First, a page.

The treatment for testicular cysts normally depends on the type of cyst. Some doctors advise leaving cysts alone that do not look suspicious to see if they go away on their own. Doctors occasionally use needles to pull fluid out of problematic cysts that are harmless but don't seem to become smaller over time. These cysts might also be surgically removed. There are some cancerous and pre-cancerous cysts that form on the testicles, and these are usually removed surgically as well. Even though many testicular cysts turn out to be harmless, men who find them should always see their doctors just to be on the safe side.
As soon as a cyst on the testicles is discovered, a doctor's visit and ultrasound will likely be necessary. The ultrasound should help a doctor determine the nature of the cyst, which may help him decide what type of treatment to pursue. Cysts on the testicles are often spermatoceles, which occur when sperm gets trapped inside a small fluid-filled sac just beneath the skin. Spermatoceles usually do not require treatment, and doctors often advise their patients to use the wait-and-see approach with this type of cyst. If the cyst does not become smaller or disappear over time, a patient may have to go back to see his doctor and have the cyst either drained or surgically removed.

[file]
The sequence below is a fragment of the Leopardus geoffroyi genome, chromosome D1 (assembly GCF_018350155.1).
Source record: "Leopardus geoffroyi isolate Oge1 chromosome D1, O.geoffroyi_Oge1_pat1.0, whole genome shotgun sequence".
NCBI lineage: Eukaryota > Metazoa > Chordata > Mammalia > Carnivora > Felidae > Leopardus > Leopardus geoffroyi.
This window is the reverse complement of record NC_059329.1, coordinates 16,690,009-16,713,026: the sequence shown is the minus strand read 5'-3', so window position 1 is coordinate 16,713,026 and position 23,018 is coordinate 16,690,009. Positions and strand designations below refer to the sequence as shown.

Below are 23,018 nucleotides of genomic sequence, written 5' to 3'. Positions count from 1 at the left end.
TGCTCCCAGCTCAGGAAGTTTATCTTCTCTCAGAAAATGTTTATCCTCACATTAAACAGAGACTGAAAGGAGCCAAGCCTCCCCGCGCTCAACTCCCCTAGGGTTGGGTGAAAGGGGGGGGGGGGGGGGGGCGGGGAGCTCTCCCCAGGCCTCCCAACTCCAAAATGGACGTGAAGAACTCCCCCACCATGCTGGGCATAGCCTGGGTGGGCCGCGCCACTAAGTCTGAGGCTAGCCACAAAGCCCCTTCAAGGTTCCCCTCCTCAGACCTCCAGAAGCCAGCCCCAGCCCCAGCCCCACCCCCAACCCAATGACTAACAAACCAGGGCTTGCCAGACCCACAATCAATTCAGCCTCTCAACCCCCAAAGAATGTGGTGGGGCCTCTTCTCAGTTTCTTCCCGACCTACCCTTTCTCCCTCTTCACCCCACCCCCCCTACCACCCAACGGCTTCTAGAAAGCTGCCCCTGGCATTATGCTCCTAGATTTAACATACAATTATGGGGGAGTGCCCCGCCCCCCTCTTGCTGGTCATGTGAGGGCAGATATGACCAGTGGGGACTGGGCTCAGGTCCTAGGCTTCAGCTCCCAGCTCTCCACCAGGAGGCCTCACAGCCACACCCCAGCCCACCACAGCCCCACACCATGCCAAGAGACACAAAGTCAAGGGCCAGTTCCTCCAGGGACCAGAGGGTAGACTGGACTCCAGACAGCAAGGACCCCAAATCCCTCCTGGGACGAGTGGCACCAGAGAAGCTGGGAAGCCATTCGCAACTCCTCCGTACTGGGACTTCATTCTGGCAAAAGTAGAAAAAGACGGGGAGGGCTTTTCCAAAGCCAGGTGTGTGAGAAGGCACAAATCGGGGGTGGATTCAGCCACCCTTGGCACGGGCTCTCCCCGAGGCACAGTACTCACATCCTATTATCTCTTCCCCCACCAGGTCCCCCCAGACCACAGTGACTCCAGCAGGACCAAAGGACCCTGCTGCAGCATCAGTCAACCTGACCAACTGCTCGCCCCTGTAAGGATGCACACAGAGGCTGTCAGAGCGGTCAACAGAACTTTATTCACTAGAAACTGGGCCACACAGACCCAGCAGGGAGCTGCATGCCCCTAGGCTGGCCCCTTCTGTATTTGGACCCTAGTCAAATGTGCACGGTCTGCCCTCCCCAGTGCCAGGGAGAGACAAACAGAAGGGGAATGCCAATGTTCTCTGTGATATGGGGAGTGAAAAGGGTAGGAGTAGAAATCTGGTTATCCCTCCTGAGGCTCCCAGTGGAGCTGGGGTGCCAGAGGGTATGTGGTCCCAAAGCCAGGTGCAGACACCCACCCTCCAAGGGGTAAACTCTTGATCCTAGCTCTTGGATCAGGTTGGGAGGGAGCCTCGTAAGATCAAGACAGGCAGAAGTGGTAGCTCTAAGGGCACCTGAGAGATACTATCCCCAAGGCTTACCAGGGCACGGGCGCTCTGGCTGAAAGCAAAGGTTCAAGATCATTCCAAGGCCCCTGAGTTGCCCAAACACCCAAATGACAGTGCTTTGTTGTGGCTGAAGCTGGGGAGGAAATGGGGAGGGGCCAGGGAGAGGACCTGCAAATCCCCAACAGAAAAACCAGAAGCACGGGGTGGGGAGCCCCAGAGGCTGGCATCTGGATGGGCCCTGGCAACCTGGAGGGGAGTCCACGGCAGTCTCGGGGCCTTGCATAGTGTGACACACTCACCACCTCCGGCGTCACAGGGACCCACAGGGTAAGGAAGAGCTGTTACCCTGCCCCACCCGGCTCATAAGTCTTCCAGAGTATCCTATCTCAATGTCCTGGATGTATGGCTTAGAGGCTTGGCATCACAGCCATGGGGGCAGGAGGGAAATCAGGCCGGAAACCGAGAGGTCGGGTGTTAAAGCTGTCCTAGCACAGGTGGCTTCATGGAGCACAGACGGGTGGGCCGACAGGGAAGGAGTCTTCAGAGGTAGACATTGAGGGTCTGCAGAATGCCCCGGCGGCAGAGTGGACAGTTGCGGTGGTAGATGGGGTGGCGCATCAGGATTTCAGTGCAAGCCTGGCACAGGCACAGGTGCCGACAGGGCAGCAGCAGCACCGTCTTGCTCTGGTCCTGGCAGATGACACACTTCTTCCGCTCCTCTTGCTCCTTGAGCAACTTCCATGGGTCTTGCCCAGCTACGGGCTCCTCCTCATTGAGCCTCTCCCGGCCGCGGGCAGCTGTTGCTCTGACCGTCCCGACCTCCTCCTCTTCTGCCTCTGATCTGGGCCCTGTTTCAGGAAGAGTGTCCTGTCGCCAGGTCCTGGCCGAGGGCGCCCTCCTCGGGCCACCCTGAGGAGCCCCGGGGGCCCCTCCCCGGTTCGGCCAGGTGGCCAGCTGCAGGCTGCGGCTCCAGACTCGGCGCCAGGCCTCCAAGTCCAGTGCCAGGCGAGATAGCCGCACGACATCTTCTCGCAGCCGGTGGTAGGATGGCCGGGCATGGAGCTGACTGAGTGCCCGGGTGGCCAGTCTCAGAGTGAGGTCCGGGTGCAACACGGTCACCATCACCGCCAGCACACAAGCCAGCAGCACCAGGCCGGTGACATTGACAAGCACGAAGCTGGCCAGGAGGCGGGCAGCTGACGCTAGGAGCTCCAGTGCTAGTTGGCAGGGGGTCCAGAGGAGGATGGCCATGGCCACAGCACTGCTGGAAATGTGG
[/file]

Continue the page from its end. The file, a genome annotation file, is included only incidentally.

Even though spermatoceles are usually not painful cysts, other types of testicular cysts are. If a cyst on the testicles is causing a man extreme pain, his doctor will probably go ahead and remove it surgically so that his patient can get some relief. Removing a cyst on the testicles is typically an outpatient procedure, meaning that a man usually does not have to stay overnight in the hospital. The procedure may be done inside the doctor's office with a local anesthetic. Recovery should be mostly complete within two weeks, at which point it may be necessary to return to the doctor's office for a follow-up visit.
Cysts on the testicles that are cancerous or pre-cancerous almost always have to be removed surgically. In addition to surgical removal, radiation or chemotherapy might also be necessary depending on how advanced the cancer is or if it has spread to other parts of the body. Doctors usually have to perform biopsies on testicular cysts to determine whether they are cancerous, but biopsies are typically not ordered unless the initial ultrasounds show results indicating the presence of cancerous masses. Most testicular cysts are not cancerous, but all cysts should be checked out by a doctor, regardless.